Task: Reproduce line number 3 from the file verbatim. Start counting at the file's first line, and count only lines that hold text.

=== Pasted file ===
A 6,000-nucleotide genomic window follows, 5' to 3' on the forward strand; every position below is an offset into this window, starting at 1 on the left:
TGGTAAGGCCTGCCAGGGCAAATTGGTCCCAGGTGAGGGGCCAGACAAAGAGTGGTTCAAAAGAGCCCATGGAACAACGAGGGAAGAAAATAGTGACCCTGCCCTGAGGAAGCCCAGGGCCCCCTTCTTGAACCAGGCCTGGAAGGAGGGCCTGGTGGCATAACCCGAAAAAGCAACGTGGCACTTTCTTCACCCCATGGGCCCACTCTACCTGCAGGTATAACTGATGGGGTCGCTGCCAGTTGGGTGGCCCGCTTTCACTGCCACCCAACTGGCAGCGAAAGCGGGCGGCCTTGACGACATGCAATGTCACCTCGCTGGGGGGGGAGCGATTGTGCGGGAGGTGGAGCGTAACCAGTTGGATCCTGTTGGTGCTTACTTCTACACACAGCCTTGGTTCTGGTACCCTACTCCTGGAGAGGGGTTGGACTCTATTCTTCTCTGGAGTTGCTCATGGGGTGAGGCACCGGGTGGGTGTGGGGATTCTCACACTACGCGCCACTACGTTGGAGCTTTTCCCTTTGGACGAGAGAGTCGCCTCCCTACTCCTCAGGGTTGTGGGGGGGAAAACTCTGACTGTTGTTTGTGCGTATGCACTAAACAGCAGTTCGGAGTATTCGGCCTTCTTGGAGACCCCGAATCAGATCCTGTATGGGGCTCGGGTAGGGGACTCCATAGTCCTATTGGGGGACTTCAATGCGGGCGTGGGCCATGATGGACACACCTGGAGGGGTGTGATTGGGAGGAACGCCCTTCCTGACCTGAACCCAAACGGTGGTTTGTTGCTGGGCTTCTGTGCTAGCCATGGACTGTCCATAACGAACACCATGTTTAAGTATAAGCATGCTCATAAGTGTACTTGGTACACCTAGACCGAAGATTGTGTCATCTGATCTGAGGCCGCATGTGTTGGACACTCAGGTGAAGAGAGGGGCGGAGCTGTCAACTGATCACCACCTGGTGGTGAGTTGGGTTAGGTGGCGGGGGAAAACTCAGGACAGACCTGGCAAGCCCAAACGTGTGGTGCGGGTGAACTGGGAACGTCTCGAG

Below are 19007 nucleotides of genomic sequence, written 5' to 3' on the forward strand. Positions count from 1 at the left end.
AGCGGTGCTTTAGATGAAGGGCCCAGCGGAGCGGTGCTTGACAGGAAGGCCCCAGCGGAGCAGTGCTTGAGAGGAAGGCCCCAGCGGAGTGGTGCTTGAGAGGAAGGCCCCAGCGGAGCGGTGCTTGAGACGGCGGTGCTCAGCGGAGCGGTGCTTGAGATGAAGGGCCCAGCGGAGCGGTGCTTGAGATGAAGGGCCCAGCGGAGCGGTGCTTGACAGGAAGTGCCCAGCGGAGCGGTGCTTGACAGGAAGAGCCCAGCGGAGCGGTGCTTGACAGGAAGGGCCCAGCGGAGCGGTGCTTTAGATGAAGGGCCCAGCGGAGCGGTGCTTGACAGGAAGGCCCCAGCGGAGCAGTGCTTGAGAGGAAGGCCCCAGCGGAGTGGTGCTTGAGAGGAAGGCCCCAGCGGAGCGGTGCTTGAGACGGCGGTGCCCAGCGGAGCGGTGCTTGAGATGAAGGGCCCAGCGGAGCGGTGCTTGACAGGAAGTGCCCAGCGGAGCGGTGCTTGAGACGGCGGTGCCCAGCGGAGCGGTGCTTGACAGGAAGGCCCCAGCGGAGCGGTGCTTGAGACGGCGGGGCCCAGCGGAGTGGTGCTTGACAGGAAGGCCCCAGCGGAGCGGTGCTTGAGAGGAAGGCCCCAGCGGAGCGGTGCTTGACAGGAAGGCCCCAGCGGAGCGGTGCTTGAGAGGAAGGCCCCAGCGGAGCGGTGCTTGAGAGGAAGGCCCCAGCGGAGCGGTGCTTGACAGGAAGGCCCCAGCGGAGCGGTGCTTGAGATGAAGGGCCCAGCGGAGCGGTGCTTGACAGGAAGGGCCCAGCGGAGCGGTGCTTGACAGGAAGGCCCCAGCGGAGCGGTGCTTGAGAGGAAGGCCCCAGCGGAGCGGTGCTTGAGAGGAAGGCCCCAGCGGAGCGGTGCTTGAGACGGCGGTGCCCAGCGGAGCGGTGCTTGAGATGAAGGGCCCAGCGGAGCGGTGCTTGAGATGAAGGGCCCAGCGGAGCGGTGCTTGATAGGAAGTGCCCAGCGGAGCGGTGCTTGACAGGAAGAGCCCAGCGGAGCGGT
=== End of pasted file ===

Below are 19007 nucleotides of genomic sequence, written 5' to 3' on the forward strand. Positions count from 1 at the left end.